Team slumps can be attributed to the team’s attitude. Strong leadership that creates infectious positivity is a great start toward helping the team regain its balance and winning form.

You can also listen to a weekly audio podcast of my blog. What you hear will be different than what you read in this blog. Subscribe on iTunes or wherever you get your podcasts. You can also click on this link – Click here to listen to Audio Episode 45 – Comfortable Skin.

This blog is being written in tandem with my book, “An Entrepreneur’s Words to Live By,” available on Amazon.com in paperback and Kindle (My Book), as well as being available in all of the other major eBook formats.

Old-Fashioned or New-Fangled?

I recently came across an article by Stefan Stern from the Financial Times publication dated November 10, 2008. “While cleaning out his attic, a British business leader stumbled upon some typewritten notes on leadership from the 1950s. ‘Leadership is the art of influencing a body of people to follow a certain course of action, the art of controlling them and getting the best out of them.’” Sounds kind of old-fashioned, doesn’t it? The art of controlling them? That’s an attitude that’s not likely to win many awards in this day and age. The article and this statement in particular got me to thinking about leadership. And because I’ve lived long enough, I’ve had the good fortune to experience many different leadership styles. So, here are some personal observations that have helped me develop my own leadership style.

Entrepreneurs are often “quick on the draw.” A team member asks a question or brings us a problem and our instinct is to provide the answer or solve the problem. Then we move on . . . quickly. In the old days, that would probably have been considered “leadership.” One of my goals is to develop a sustainable organization that is no longer dependent solely upon me. If I answer every question and offer every solution, how does this support others in their quest to step-up and become leaders in their own right? I believe that leadership involves leading people to answers and solutions rather than simply telling them.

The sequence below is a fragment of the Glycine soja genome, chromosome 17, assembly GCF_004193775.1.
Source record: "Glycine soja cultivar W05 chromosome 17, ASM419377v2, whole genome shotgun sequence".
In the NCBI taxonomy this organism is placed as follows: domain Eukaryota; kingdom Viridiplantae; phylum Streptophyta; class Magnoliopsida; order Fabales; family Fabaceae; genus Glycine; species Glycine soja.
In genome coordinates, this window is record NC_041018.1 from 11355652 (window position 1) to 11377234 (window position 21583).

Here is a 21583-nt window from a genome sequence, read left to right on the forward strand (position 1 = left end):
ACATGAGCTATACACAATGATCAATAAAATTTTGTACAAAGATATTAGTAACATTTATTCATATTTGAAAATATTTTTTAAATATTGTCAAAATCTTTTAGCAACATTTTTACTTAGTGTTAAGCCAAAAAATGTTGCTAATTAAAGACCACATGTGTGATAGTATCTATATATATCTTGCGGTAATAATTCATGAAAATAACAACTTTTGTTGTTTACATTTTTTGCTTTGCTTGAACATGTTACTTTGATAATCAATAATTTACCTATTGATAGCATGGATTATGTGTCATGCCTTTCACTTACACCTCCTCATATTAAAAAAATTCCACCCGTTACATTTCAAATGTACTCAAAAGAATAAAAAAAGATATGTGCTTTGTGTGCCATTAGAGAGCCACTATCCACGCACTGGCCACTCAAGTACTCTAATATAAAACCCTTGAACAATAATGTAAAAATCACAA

I’ve heard certain pro athletes and a number of entrepreneurs who says it’s not their job to be role models. It seems to me that anyone who has the megaphone ought to savor the opportunity to set an example for others. Doing so also enables us to become more accountable to our team. Back to the sustainable organization concept for a moment – do I want to display anger; yell at people; exhibit boorish behavior, and generally put my ego front and center? When I model this way, what message does it send to up-and-coming leaders? Here’s the simple truth for me. I don’t want to show any sort of negative behavior for which I should apologize.

One of the toughest aspects of being an entrepreneur is communicating our vision to our team. Most of us have a vision of some sort locked away in our brains. I was asked for years by my teammates for my vision, but never could figure out how to articulate it clearly until recently. Having a vision and communicating that vision are two entirely different things. When I mentor other entrepreneurs I ask them a very basic question. What does it look like when we get there? Focusing on this question eliminates the psycho-babble and gets to the heart of the matter. In plain English it requires that we paint a word picture that everyone can understand. We should never forget that people are drawn to leaders who can express a strong and powerful vision.